Hiking the Holy Mountain on Mount Athos takes up to two days, depending on your fitness, and therefore excludes a more careful exploration of the monasteries during a single three night visit.
You will probably find yourself overnighting in Thessaloniki on the way out, or back, or both. Reserve this accommodation in advance as Thessaloniki, while quite an agreeable city, has a range of accommodation options the most salubrious of which are best reserved in advance.
Join the 'Friends of Mount Athos' organisation. https://athosfriends.org/
Here are a series of information articles about visits to Mount Athos. Read all of them with care. They explain a lot of the rules applicable for visitors to Mount Athos, including no video photography and conservative attire at all times. They also explain how to make the various reservations that are an inevitable part of the trip.
https://athosfriends.org/ (click on 'Visiting')
Travel to Ouranoupolis
The following information is not covered in the otherwise comprehensive guides to Mount Athos stated above.
During summertime the tour buses of Ammon Express travel between Thessaloniki and Ouranoupolis four times a week in each direction. This is the most convenient and comfortable way of reaching Ouranoupolis by bus. Contact them directly to make a reservation:
These buses depart from outside the Capsis Hotel Thessaloniki at 8am on the four appointed days of the week and we commend the Capsis Hotel Thessaloniki as a good choice of hotel in Thessaloniki more generally. It both meets international standards and is of a reasonable price.
During non-summer months (and indeed all year) there are public (non-charter) buses from Thessaloniki's Chalkidikis bus station:
There are four buses per day, every day, at the time of writing, from this bus station in Thessaloniki to Ouranoupolis. They are here:
Hence they leave Thessaloniki at:
These times are subject to change. Do not rely just on this webpage.
If your Thessaloniki hotel is any good then they can arrange all this for you. The bus is seldom full.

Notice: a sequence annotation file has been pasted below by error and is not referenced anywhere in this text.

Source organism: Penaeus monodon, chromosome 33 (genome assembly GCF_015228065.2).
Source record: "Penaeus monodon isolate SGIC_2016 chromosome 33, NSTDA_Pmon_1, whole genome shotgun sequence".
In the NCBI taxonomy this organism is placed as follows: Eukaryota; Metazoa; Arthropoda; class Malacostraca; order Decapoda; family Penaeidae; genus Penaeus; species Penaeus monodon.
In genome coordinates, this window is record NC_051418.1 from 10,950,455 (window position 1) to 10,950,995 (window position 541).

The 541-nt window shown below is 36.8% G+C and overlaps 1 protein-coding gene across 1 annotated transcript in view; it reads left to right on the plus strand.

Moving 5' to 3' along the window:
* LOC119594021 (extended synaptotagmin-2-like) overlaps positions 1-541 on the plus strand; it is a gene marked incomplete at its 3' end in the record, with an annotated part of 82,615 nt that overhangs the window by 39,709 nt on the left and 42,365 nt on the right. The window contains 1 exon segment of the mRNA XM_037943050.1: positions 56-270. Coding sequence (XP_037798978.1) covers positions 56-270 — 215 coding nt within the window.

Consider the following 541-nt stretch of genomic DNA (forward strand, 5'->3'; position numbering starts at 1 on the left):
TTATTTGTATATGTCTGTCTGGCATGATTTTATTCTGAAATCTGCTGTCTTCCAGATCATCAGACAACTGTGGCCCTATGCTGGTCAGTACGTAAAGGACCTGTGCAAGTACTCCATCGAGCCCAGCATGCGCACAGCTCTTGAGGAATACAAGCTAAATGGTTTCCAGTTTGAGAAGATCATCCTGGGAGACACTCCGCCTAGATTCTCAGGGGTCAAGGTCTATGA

The location of the bus station on a map of Thessaloniki is here:
This bus station is a 20-minute drive (or two-hour walk) south of central Thessaloniki where the principal hotels are located.
From Chalkidikis bus station there may not be a direct bus to Ouranoupolis. You may have to take a bus to Plana (the bus's eventual destination may be Vourvournou or another town in this pretty remote region of northeastern Greece), and then you must proceed by another local bus or by taxi from Plana (really a hamlet and a road junction) to Ouranoupolis.
If you don't fancy all this faffing around then the Thessaloniki taxi companies will be delighted to hit you for up to EUR250 to drive you directly from your hotel to Ouranoupolis (and another EUR250 back again). That is the direction in which you will be pushed if you let it be known that your are visiting Mount Athos. Information on public transport between Thessaloniki and Ouranoupolis, although such transport does exist, is hidden from foreigners who are assumed to be wealthy if they have a Diamonitrician for Mount Athos.
Here is some information from a PALADINS Organisation associate:
Bus Terminal [Thessaloniki] to Ouranoupolis: “KTEL CHALKIDIKIS” tel. +30 2310 316 555, web site:( www.ktel-chalkidikis.gr ) Several daily departures by bus from Ouranoupolis (148 km,3 hours). The first bus is at 06.00h. There is a boat connection with the bus from Thessaloniki, as well as with the domestic bus [public transport on Mount Athos].
This 06:00 one gives you connection bus - boat - bus from Dafni to Karyes. Do not forget to collect your diamonitarion in Ouranoupolis.
It's the Balkans; things can be a little chaotic; good luck!
We cannot provide formal assistance for persons wishing to visit Mount Athos but we may be prepared to provide informal help upon reasoned and well-intentioned request.
We are grateful to two persons who as is habitual for The PALADINS Organisation shall remain unidentified, for assisting us with the information on this webpage.